HOME-GROWN ARTISTE MICHELLE CHONG JOINS FORCES WITH IPOS TO HELP KIDS UNDERSTAND AND HONOR IP
While teachers can create an awareness of copyright and Intellectual Property (IP) in the classroom, it often takes an exciting and interactive initiative to bring the message home.
The Intellectual Property Office of Singapore (IPOS) has created this needed exciting message in the shape of a short and interactive performance that they take to primary schools to enforce the movement in respecting IP.
Bubbamama was invited along to IPOS’s recent expedition at Anglo-Chinese School (junior).
Throughout the 30-minute engaging and entertaining performance, the characters re-enacted and successfully solved various copyright-related dilemmas that are frequently encountered by primary school children in their daily lives.
Helping to get the IP message out to the audience was Singapore’s very own Michelle Chong who made a special guest appearance.
A recap of what primary students learned from this IP Expedition Special:-
What is Intellectual Property (IP)?
Intellectual Property (IP) is any creative work (story, image, music, movie, etc), it belongs to the person who created it and is held under copyright laws.
Copyright means ‘I have the right to copy it, right’?
Wrong! Copyright laws are to protect the creator and their work. Imagine if you (a primary school student) had worked hard on your project or exhibition work only to see that exact work in your classmate’s file. You would feel very upset and perhaps a little angry when he receives credit and excellent grades from his teachers.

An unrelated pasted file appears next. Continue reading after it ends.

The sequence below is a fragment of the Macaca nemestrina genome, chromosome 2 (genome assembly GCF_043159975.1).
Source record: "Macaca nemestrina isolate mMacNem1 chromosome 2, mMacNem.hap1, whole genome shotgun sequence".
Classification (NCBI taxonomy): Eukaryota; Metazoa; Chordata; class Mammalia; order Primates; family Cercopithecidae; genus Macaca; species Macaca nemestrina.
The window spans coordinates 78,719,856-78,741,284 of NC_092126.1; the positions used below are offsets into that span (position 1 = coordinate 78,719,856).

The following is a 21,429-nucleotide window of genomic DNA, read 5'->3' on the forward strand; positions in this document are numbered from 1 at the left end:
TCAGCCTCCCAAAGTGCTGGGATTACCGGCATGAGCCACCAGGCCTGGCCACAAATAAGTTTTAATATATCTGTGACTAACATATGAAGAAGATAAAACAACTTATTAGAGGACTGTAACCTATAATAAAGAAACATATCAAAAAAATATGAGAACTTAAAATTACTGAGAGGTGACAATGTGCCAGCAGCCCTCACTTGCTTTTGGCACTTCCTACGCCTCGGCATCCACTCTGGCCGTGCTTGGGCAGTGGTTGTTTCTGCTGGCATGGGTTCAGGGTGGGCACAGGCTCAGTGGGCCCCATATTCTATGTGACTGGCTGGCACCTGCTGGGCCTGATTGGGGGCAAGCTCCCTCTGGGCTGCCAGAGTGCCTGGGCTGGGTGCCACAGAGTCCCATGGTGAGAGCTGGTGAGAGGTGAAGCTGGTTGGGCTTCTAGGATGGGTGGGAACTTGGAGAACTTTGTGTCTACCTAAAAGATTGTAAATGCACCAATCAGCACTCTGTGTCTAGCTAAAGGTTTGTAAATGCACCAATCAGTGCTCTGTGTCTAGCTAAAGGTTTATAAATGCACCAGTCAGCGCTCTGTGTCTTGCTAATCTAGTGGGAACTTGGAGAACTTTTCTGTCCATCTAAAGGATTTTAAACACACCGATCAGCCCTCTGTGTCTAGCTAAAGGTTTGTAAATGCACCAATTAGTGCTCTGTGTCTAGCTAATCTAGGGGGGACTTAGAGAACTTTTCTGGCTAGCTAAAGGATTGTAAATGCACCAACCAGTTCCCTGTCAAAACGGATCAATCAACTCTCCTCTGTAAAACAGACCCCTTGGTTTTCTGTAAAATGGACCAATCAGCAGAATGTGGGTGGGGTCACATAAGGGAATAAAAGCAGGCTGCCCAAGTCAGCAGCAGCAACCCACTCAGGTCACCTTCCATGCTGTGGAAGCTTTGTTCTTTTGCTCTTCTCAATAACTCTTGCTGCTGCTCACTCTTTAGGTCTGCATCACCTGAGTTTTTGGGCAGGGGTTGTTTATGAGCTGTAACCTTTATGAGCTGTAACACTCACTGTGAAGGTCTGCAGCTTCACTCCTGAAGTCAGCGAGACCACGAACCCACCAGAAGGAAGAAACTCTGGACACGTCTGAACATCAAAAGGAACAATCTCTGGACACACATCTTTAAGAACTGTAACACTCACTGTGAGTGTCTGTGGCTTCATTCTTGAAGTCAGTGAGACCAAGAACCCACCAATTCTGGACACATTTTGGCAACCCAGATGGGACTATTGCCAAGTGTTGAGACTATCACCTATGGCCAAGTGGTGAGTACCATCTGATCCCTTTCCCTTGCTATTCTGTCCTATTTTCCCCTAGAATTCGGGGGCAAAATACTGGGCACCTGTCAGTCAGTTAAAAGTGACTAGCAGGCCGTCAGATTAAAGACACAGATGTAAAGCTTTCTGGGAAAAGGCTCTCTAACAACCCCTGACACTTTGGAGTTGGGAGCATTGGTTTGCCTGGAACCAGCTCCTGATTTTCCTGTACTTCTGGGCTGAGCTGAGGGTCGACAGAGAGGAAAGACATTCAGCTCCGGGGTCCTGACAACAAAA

Copyright mistakes and how IP is NOT respected in everyday life?
You find chunks of information that you want to use in your school assignment, you are be tempted to simply cut and paste it or take screen shots of images and use this as your own work. Everything written on the internet as well as printed on paper is subject to the copyright laws.
It’s not only at school where the copyright laws are broken. Watching the latest blockbuster movies in the comfort of your own home by using free downloads is, again, tempting. We forget that a percentage of our paying for the movie ticket or purchasing the DVD is the reward that the creator gets for their effort, skills and resources that are put into the making of these copyright movies.
The necessity to honour IP is important, why?
Works that are ‘audience worthy’, can take lots of hard work, weeks, months or years to complete. Imagine how disheartening it would be to see your work copied and available for everyone without you receiving any recognition or compensation for your hard work.
Ms Michelle Chong, local artiste, actress, host and film producer, told us “When others support and honour our IP, creators and artistes like me are inspired to create and perform new works. This in turn keeps our local arts and entertainment industry innovative, vibrant and exciting.”
The Intellectual Property (IP) Expedition programme is organized by the Honour Intellectual Property Alliance (HIP Alliance), the flagship public outreach initiative by Intellectual Property Office of Singapore (IPOS). Since it’s launch in July 2013, their easy to understand ‘skit’ has been performed at more than 30 primary schools, reaching out to more than 32,000 students. To date, 45 more schools have signed up to be part of this year’s IP educational journey.